Improvements that can make it a better experience for users are e.g. auto-filling, limiting the initial result list to the most popular products, search functions inside the website, ability to add a product to your cart from the list of products, and also recognizing errors in searching (so that the user won’t have to correct typos or re-enter their query). Because of more and more websites using these solutions, the search optimization within the website is becoming a standard and the lack of it may be a serious drawback.
It’s worth noticing here that all these functions turn out to be particularly important for mobile devices. A smartphone user will surely appreciate the auto-fill function while searching for a given product; adding the product to the cart from the search result list can also be a similar advantage, especially on slower networks. Error recognition in spelling is now pretty much a standard – this function has been implemented in all the biggest e-shops and e-commerce platforms in the world (Amazon, eBay, Alibaba, and even Allegro); smaller websites use it too (e.g. Zalando).
5. Simplify the checkout
Carts getting abandoned at the checkout stage are a problem for many an e-shop owner. In most cases, however, it’s enough to adequately design the whole process – it will save you money later that you’d spend on remarketing, texts about a “sad cart”, or mailings harassing the users. It’s best to apply these rules:
- minimization of fields in the form – require the user to provide only the data that you need to carry out the contract;
- breaking the form into more pages if there are a lot of data – in this situation, it’s good to inform the user about the exact number of steps that they need to take (e.g. with a graphic showing the next steps at the top of the page);
- supporting various payment methods – it’s a key feature. If after filling out all the necessary fields the user finds out that they can’t pay in the way they prefer, chances are that they won’t accept another;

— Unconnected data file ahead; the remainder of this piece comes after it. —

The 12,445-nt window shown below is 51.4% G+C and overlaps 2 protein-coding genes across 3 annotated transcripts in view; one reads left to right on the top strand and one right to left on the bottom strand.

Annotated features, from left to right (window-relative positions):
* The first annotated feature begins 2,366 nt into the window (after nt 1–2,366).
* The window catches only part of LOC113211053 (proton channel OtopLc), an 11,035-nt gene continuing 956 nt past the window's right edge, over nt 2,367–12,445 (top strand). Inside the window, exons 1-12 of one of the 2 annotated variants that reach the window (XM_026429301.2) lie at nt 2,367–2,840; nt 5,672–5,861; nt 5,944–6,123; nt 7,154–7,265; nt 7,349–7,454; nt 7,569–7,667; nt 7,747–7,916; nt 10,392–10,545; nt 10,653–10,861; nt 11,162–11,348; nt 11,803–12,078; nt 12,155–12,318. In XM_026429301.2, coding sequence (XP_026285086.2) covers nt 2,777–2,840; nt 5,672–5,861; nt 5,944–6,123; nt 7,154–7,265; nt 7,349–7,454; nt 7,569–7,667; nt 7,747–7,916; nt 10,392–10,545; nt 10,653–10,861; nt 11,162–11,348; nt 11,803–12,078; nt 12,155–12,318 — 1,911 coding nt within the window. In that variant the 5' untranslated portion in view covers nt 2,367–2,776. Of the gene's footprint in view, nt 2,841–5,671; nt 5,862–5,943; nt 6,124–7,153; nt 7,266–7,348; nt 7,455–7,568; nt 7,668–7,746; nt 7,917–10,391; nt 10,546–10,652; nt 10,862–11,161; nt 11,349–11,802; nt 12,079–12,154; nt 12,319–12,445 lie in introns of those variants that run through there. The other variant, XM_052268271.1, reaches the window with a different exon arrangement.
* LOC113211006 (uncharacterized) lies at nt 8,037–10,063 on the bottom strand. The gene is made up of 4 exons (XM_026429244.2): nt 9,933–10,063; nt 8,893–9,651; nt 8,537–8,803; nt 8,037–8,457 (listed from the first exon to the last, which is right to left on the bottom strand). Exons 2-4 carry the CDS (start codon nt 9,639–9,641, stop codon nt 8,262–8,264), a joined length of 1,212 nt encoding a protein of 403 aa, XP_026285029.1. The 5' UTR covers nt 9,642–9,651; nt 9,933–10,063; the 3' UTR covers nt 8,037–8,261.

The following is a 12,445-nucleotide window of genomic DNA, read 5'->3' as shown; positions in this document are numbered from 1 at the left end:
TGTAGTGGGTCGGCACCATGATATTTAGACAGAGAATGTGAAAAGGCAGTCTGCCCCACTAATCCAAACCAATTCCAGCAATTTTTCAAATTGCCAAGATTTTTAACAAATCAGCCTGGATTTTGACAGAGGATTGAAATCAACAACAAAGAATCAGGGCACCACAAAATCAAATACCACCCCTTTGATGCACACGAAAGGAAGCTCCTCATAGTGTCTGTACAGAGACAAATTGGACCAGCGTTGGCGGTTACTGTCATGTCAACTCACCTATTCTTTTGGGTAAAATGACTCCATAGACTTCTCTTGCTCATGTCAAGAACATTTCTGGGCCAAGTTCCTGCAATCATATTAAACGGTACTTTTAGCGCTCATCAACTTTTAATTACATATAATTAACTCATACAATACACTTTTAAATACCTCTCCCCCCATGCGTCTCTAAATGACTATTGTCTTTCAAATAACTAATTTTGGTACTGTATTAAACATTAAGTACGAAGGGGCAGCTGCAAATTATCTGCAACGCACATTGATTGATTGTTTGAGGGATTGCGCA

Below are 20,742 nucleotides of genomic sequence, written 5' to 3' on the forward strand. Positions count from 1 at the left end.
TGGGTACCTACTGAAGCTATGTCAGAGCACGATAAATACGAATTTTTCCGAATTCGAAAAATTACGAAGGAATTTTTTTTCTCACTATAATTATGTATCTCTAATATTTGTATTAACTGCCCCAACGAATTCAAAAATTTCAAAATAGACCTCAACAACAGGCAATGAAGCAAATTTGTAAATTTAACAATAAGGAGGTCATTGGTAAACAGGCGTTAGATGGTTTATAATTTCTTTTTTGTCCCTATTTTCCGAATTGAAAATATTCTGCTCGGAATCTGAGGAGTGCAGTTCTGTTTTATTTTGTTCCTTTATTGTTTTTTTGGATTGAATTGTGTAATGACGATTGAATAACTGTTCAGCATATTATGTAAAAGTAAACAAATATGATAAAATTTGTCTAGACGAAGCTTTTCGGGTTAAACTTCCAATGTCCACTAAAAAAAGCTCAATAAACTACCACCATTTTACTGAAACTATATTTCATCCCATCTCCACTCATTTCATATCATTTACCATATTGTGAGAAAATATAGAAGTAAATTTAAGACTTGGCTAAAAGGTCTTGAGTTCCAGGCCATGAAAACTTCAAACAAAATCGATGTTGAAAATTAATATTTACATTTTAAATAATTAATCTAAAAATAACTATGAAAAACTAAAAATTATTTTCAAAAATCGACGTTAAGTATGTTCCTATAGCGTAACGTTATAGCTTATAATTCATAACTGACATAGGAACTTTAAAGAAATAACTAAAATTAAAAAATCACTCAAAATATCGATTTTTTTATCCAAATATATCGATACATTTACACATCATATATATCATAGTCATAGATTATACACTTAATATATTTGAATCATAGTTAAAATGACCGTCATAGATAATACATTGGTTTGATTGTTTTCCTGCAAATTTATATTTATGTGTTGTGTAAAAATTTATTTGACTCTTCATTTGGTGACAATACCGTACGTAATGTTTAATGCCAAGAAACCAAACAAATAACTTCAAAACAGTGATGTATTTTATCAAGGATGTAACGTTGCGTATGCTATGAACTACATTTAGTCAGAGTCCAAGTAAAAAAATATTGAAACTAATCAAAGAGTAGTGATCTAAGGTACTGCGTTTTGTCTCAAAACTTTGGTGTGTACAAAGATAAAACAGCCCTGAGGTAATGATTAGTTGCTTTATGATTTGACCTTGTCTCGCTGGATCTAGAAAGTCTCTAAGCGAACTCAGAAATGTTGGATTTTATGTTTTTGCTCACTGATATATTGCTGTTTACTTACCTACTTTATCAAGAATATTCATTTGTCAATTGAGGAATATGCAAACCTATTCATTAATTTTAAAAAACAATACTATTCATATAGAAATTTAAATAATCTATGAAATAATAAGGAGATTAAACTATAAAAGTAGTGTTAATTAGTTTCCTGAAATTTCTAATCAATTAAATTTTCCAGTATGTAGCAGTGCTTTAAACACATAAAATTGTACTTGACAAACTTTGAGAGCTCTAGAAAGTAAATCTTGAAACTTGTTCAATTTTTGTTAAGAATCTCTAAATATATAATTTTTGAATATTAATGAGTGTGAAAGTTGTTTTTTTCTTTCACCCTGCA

- automatic filling of forms for registered users – but with the option to edit (if the user would like to change the address for delivery).
You’ll find detailed information about How to design a better shopping process on mobile devices? in our article.
6. Take care of proper deployment of text on the website
Eye-tracking research indicates that while reading websites, users mainly keep to the top-left part of the site; the heatmap of the areas that they look at falls into a distinctive “F” letter shape. Many website designers use these conclusions in the simplest way possible: by putting social media widgets, and even offer elements in these areas.
Deployment of text (and all elements, generally) on the website should also be conditioned by your own analysis. It’s a good idea to check regularly how the users move on the website; this will help you check if the design based on earlier assumptions helps you execute your business goals. A few efficient tools come to mind, e.g. the popular Hotjar, Crazy Egg, Kissmetrics, or Smartlook. They let you verify how the users interact with the website. The results of studies carried out with them are a great help for statistical data (obtained e.g. with Google Analytics, Adobe Analytics, Piwik) and make it easier to decide on the direction of possible changes on the website.
7. Enable registration, but don’t make it obligatory
Research conducted by Baymard Institute in 2017 indicates that requiring users to register in order to finish the order contributes to 37% of all cart abandoning. Only not transparent or jacked up costs are higher.